Are Catholic superstitions OK?
Dear Father Joe: Is it OK to pray for Notre Dame to win their football games? After all, they have “Touchdown Jesus.”
You can feel free to pray for whomever you’d like, but we know that God’s favorite team is the Michigan State University Spartans! Seriously, though, it’s fine to pray that your favorite team plays well and safely. You just need to understand that God’s desired outcomes for those players’ lives might not have anything to do with whether or not they win the game that day.
My mother always prays to St. Anthony to find lost things, and my friends buried St. Joseph's statue in the yard to help sell their house. Are all these “Catholic superstitions” OK?
I think you nailed something right in the question itself – the word, “superstition.” The First Commandment says, “You shall have no other gods but me.” It proscribes superstition, which the Catechism of the Catholic Church (CCC) calls “the deviation of religious feeling and of the practices this feeling imposes.” Specifically, we must not “attribute the efficacy of prayers or of sacramental signs to their mere external performance, apart from the interior dispositions that they demand …”
This means that, of course, you can pray to St. Anthony, who is the patron saint of lost things, and ask him to intercede for you with God to help you find something that is lost. But this is like all prayer – in which you are aligning yourself with the will of God, thanking him for his blessings, and asking his assistance. It is not a magic formula, so you want to avoid the irreverent jingle-prayer, “Tony, Tony look around; something’s lost and must be found” that I remember hearing in my childhood.
Regarding the statue of St. Joseph – here’s a thought. You are asking Joseph, as a friend, brother and the father of Christ on earth, to intercede for you with God. If you were asking one of your friends or family members to pray for you, would you bury their picture in the garden? Upside down? I bet not. The same is true here – you treat the image with the respect you’d show the photo of a dear friend.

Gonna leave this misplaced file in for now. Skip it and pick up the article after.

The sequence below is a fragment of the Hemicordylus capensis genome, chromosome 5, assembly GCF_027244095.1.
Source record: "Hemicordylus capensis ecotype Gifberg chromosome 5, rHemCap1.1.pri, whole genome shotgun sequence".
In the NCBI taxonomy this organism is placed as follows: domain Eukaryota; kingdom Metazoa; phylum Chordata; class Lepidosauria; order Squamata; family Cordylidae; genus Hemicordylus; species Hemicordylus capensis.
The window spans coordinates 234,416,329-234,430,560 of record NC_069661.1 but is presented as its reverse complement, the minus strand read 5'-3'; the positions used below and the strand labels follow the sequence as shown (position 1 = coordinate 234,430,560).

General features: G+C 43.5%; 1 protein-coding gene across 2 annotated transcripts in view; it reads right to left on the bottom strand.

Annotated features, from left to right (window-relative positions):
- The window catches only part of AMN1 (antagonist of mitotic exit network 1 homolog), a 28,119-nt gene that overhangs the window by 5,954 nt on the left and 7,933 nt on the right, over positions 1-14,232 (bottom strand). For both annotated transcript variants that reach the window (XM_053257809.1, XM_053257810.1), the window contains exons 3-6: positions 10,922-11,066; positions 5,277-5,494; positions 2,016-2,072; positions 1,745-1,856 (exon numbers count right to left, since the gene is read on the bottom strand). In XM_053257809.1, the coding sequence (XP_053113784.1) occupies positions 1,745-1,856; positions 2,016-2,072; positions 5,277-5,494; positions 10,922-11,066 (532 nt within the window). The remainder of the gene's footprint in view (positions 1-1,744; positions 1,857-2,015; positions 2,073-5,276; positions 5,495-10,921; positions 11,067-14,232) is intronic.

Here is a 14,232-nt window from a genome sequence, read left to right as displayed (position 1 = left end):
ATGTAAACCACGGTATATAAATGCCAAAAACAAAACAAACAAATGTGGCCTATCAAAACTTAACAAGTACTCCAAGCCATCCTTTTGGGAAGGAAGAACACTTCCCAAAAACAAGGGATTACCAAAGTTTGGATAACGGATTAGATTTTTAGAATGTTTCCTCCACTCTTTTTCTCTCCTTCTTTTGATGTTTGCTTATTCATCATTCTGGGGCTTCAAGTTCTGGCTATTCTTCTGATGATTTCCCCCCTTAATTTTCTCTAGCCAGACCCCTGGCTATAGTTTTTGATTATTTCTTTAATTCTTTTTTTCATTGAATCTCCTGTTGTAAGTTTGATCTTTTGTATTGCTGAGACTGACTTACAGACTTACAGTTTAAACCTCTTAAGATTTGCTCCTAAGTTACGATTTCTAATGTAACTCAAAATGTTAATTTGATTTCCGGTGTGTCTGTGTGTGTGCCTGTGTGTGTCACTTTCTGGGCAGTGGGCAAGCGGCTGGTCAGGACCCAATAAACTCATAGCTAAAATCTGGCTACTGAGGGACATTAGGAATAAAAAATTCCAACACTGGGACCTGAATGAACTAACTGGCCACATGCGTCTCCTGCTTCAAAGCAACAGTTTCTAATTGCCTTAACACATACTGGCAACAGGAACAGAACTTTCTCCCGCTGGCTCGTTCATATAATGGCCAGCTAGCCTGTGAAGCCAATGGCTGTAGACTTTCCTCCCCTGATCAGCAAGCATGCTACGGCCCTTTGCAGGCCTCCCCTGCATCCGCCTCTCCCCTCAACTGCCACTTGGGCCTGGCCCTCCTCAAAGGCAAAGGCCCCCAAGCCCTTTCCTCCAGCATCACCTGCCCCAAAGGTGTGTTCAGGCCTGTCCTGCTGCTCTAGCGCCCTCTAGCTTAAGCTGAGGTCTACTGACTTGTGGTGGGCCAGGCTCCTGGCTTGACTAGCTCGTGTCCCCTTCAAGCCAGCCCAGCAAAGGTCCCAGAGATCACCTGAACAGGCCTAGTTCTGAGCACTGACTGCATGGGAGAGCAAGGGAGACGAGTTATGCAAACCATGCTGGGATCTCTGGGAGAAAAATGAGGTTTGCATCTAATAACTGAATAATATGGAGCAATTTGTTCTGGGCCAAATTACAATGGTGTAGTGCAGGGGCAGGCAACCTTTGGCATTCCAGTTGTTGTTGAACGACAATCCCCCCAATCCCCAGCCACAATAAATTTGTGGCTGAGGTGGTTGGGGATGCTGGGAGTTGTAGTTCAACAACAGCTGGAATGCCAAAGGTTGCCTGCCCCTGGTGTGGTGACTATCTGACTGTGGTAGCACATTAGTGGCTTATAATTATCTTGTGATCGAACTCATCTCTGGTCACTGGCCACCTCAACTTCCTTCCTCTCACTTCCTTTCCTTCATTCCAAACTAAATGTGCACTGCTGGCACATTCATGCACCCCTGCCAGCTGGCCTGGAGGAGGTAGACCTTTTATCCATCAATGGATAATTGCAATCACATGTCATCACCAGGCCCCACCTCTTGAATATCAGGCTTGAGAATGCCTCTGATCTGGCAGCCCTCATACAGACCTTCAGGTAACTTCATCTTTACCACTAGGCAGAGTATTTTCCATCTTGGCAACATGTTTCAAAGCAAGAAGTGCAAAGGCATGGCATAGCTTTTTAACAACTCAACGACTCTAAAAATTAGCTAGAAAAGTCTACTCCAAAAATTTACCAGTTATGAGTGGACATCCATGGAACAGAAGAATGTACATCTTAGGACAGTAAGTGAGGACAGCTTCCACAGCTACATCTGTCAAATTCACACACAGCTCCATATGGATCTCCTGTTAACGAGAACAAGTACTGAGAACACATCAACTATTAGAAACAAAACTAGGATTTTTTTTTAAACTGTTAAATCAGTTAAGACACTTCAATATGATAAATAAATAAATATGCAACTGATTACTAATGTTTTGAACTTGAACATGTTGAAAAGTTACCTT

Here’s the critical thing – faith isn’t magic. Faith is the opposite of that. In magic, we trust in empty idols – not the living God who gives life and intervenes in human history. According to the Catechism, idolatry is a constant temptation – and it consists in “divinizing what is not God.” We commit idolatry whenever we honor and revere something in place of God – and that can include superstitions.
My mom insists that we have to burn a blessed candle all night long on Christmas Eve – is this another “Catholic” superstition that we shouldn’t be doing?
This is not a superstition – it’s a “small-t” tradition. That is, it’s a cultural practice that is particularly popular among the Irish. Rather than expecting some magical effect from burning a candle, this tradition symbolizes a welcome for the Christ child on a night where his parents could find no room at any inn. This practice from County Kerry involved burning candles in glass jars or stuck into hollowed-out turnips, leaving fires unbanked and keeping doors unlocked – all to indicate welcome, not only for the Christ child, but for any traveler who comes to your home in the winter night.
Even if you’re not Irish, you might want to consider something like this to remind yourself that we are to be welcoming to all who cross our paths, because they are all our brothers and sisters in Christ. Be smart, though, and put the candle in the kitchen sink before you go to bed – you don’t want to burn down the house!
Merry Christmas and enjoy another day in God’s presence.